Figure 7 Circulating serum levels of LBP, zonulin and I-FABP and frequency of total circulating monocytes and of the classical, intermediate and nonclassical monocyte subsets in high-LBP and normal-LBP MDD patients. Serum concentrations of LBP (ng/ml), zonulin (mg/ml) and I-FABP (pg/ml) (panel A), and frequencies of circulating monocytes and of the classical, intermediate and nonclassical subsets (y axis) (panel B) in high-LBP (gray box plots) and normal-LBP (white box plots) MDD patients. The top of the rectangle indicates the third quartile, the horizontal line near the middle of the rectangle indicates the median, and the bottom of the rectangle indicates the first quartile. A vertical line extends from the top of the rectangle to indicate the maximum value, and another vertical line extends from the bottom of the rectangle to indicate the minimum value. *Significant difference between MDD and healthy controls for the indicated variable.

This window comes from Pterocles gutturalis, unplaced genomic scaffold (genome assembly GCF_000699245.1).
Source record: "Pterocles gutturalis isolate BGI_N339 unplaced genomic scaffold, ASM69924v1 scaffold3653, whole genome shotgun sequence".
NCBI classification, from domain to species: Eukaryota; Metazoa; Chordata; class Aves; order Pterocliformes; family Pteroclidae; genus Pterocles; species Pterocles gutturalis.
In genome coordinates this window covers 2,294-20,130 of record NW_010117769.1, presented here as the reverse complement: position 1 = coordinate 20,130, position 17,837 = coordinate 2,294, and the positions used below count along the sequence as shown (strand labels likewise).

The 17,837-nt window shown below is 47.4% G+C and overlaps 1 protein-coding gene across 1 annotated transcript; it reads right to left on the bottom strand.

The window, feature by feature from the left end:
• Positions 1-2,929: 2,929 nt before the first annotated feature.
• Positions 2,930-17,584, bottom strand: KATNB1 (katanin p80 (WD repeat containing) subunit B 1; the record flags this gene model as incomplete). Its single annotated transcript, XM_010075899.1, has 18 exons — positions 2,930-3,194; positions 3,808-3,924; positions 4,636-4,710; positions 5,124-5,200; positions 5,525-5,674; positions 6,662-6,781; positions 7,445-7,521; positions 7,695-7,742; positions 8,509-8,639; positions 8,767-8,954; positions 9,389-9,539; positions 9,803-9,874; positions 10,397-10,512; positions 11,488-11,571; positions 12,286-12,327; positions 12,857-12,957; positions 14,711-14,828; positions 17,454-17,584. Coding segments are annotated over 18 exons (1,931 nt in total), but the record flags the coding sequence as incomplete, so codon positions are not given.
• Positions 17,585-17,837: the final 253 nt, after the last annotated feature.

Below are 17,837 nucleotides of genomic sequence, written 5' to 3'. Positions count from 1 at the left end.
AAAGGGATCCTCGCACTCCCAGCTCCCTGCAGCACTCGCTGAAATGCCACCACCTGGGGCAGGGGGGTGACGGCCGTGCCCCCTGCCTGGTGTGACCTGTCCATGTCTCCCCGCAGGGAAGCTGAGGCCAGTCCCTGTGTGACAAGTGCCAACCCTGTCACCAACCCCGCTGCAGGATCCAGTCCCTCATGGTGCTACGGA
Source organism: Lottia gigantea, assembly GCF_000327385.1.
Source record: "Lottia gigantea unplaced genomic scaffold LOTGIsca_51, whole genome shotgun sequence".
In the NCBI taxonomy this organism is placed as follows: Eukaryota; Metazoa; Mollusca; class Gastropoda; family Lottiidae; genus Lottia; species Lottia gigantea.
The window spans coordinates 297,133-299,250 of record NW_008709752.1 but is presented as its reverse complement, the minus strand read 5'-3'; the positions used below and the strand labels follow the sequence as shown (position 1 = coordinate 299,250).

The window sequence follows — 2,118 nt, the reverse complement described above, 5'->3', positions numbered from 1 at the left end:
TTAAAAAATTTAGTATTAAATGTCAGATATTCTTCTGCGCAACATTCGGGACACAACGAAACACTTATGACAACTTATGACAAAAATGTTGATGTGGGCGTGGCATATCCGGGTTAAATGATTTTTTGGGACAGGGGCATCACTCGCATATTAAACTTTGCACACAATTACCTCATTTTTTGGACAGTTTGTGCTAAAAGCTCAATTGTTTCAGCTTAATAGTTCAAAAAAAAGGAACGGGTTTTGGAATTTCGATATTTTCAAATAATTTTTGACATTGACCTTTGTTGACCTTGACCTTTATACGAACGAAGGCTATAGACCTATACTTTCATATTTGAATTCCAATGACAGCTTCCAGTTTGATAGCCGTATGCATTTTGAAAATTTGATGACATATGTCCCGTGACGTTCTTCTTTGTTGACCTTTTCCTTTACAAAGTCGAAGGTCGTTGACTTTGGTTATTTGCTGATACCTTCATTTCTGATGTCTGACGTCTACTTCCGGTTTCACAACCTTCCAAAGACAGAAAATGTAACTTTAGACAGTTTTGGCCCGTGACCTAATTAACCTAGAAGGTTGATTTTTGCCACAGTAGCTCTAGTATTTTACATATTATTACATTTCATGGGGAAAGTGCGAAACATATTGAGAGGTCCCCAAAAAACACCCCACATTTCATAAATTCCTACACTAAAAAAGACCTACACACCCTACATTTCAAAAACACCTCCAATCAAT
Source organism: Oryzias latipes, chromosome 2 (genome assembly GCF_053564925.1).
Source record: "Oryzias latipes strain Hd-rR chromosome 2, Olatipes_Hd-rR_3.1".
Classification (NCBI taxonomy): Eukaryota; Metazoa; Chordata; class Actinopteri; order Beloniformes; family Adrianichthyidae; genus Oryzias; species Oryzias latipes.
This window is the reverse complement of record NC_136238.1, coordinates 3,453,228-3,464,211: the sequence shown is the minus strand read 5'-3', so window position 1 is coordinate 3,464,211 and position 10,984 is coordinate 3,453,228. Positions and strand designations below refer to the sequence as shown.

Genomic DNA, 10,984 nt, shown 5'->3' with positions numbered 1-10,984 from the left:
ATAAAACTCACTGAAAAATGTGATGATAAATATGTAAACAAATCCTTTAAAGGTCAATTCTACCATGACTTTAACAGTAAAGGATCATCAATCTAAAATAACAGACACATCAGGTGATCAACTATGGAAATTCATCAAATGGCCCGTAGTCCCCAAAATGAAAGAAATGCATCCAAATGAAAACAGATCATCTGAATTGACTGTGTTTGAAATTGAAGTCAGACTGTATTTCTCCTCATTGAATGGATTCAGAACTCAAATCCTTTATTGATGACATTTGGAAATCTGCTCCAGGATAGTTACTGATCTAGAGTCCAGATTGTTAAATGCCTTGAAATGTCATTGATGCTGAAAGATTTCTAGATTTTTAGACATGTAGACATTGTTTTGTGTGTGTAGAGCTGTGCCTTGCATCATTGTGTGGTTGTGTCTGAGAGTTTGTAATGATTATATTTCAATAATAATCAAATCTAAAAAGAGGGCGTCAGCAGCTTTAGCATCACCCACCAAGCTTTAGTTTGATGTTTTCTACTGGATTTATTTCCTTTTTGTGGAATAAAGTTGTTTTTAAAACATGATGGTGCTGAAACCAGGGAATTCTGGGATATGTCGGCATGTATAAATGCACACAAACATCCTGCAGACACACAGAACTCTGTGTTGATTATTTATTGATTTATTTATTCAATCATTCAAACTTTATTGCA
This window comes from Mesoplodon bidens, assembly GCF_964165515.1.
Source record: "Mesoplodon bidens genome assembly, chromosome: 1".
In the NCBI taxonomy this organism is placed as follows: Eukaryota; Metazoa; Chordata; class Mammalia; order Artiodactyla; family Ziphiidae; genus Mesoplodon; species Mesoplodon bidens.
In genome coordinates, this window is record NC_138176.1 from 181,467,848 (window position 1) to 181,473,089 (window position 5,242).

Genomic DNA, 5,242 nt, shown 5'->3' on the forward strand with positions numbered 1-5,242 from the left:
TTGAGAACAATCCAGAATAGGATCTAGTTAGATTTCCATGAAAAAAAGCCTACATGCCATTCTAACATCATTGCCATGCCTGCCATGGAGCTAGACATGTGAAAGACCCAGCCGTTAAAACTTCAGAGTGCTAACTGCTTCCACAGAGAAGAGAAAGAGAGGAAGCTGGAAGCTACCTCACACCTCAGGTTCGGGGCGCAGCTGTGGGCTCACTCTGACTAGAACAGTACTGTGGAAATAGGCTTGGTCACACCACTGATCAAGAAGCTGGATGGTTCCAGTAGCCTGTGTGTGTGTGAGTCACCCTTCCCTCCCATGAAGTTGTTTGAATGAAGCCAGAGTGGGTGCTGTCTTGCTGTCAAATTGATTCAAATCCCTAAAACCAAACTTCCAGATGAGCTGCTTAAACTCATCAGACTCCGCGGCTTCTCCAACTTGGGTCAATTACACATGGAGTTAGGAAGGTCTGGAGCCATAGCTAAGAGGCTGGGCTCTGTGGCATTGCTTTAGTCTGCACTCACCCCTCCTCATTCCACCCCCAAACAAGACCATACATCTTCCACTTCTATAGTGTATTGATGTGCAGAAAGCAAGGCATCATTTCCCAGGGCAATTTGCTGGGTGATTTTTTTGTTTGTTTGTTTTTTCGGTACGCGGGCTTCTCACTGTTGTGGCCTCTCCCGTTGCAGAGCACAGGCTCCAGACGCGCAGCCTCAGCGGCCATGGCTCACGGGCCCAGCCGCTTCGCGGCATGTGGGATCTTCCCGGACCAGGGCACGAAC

In this paper, we have demonstrated that compared to healthy controls, MDD patients show a marked disturbance of circulating monocytes, with the expansion of the intermediate subset with increased frequency of IL-1β and IL-6 producing cells. Concurrently, classical monocytes are decreased but have augmented frequency of IL-1β producing cells compared to those in the healthy controls. These patients also show a systemic proinflammatory state, characterized by enhanced serum TNF-α and IL-1β levels compared to those in the healthy controls. Furthermore, augmented circulating levels of LBP and I-FABP are found in MDD patients compared to those in healthy controls, indicating that these patients experience increased bacterial translocation and gut barrier damage.